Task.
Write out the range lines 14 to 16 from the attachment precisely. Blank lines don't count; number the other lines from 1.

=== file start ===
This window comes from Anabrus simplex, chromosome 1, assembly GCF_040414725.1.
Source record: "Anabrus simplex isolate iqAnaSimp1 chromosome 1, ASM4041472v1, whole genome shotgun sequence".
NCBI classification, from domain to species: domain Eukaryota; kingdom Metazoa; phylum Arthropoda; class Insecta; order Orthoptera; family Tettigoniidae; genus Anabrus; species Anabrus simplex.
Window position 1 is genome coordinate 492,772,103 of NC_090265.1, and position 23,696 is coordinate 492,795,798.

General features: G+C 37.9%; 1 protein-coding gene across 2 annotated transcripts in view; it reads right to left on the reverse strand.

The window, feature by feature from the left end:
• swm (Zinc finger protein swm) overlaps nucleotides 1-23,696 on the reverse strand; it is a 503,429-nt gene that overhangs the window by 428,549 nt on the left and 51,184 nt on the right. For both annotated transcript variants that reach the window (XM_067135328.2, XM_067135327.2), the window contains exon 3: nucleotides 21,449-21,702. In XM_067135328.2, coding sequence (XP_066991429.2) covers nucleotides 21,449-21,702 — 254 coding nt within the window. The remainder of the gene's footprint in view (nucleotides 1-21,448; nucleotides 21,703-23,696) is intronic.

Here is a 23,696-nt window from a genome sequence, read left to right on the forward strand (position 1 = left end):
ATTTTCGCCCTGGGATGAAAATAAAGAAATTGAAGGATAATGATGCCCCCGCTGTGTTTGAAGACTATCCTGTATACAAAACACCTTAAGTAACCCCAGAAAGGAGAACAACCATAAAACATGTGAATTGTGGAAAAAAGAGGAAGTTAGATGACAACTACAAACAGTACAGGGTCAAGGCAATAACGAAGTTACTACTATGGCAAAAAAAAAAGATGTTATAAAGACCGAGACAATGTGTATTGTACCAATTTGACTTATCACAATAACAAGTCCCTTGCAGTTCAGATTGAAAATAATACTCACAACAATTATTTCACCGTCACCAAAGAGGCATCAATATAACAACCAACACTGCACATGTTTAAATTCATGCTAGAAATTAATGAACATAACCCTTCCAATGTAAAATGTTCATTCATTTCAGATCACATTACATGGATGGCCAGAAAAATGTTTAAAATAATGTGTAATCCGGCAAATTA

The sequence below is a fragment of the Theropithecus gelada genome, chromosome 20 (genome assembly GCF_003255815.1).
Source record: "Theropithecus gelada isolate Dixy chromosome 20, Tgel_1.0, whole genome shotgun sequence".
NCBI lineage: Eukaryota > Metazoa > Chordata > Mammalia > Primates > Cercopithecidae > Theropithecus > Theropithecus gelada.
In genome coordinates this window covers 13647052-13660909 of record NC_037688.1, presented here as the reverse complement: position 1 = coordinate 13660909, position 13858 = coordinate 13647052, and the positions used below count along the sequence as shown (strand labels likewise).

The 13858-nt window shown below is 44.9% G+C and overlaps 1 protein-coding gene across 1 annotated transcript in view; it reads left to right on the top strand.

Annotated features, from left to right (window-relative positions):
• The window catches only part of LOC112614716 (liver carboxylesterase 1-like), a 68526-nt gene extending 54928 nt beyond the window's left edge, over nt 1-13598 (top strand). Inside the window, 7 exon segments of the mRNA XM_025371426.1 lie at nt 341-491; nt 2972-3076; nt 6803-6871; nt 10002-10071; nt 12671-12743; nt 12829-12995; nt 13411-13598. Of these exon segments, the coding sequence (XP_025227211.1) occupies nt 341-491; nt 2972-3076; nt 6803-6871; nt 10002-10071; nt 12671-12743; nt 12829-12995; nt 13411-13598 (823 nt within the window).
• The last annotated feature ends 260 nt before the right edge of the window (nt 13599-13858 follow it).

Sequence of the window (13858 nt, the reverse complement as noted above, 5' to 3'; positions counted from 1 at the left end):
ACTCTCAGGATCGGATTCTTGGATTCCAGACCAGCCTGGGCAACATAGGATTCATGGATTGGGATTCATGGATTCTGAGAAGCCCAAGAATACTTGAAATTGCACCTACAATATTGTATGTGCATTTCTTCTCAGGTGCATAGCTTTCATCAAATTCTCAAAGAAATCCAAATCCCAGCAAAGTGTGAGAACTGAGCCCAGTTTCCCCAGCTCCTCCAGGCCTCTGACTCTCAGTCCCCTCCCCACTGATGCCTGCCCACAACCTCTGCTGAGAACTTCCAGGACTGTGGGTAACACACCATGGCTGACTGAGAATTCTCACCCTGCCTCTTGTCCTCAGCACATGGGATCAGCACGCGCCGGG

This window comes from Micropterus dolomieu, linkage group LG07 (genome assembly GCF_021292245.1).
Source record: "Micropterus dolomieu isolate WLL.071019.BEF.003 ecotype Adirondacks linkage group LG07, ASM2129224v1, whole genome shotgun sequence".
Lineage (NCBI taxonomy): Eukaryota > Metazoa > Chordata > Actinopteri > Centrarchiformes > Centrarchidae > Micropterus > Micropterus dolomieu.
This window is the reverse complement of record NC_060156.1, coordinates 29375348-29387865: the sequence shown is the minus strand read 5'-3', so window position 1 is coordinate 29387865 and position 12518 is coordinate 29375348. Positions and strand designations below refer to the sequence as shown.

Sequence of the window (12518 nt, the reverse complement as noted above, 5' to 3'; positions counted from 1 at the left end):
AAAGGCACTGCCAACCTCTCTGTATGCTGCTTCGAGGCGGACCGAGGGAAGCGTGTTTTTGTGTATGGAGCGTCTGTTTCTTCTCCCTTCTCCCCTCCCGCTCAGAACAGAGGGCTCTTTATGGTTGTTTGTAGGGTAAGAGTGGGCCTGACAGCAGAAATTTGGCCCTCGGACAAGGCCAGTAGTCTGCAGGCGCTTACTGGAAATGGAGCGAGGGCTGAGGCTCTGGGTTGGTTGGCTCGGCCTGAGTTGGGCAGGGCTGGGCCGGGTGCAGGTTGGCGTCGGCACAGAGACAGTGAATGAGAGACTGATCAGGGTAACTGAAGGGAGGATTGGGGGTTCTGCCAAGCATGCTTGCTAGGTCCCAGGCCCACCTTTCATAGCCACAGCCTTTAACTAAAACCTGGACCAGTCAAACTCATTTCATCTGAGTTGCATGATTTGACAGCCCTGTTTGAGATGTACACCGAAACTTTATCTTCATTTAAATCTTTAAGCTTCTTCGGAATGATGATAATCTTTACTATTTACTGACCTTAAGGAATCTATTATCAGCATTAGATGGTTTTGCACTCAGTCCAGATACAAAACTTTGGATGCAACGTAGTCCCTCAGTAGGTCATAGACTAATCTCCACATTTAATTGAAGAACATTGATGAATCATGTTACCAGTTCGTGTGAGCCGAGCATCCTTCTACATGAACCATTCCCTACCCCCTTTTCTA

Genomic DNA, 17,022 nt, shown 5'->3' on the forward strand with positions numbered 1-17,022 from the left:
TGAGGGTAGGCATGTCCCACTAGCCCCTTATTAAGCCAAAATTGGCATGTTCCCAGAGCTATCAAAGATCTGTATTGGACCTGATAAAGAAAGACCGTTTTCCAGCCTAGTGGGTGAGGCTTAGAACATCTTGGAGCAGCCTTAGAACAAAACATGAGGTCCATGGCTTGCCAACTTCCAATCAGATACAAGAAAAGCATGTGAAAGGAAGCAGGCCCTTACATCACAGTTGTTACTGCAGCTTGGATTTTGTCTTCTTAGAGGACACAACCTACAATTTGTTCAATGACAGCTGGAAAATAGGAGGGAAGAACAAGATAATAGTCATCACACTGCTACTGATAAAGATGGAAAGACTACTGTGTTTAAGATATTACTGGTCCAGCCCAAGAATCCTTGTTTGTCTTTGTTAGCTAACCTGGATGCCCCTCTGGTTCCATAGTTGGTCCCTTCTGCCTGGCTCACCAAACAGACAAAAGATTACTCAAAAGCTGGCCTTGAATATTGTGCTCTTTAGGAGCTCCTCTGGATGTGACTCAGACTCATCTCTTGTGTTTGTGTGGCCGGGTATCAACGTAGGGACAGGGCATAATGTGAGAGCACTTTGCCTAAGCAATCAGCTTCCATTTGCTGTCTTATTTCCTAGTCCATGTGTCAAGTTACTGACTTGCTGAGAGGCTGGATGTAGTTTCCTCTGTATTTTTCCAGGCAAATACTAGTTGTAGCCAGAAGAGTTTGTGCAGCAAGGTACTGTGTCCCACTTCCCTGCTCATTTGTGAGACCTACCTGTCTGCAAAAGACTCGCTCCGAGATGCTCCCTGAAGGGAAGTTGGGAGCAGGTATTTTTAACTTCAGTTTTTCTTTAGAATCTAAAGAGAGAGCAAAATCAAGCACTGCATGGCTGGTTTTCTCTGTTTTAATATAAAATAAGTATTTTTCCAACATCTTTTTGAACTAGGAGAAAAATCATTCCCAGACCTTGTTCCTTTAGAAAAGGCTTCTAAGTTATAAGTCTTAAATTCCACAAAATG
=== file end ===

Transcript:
The 13858-nt window shown below is 44.9% G+C and overlaps 1 protein-coding gene across 1 annotated transcript in view; it reads left to right on the top strand.

Annotated features, from left to right (window-relative positions):
• The window catches only part of LOC112614716 (liver carboxylesterase 1-like), a 68526-nt gene extending 54928 nt beyond the window's left edge, over nt 1-13598 (top strand). Inside the window, 7 exon segments of the mRNA XM_025371426.1 lie at nt 341-491; nt 2972-3076; nt 6803-6871; nt 10002-10071; nt 12671-12743; nt 12829-12995; nt 13411-13598. Of these exon segments, the coding sequence (XP_025227211.1) occupies nt 341-491; nt 2972-3076; nt 6803-6871; nt 10002-10071; nt 12671-12743; nt 12829-12995; nt 13411-13598 (823 nt within the window).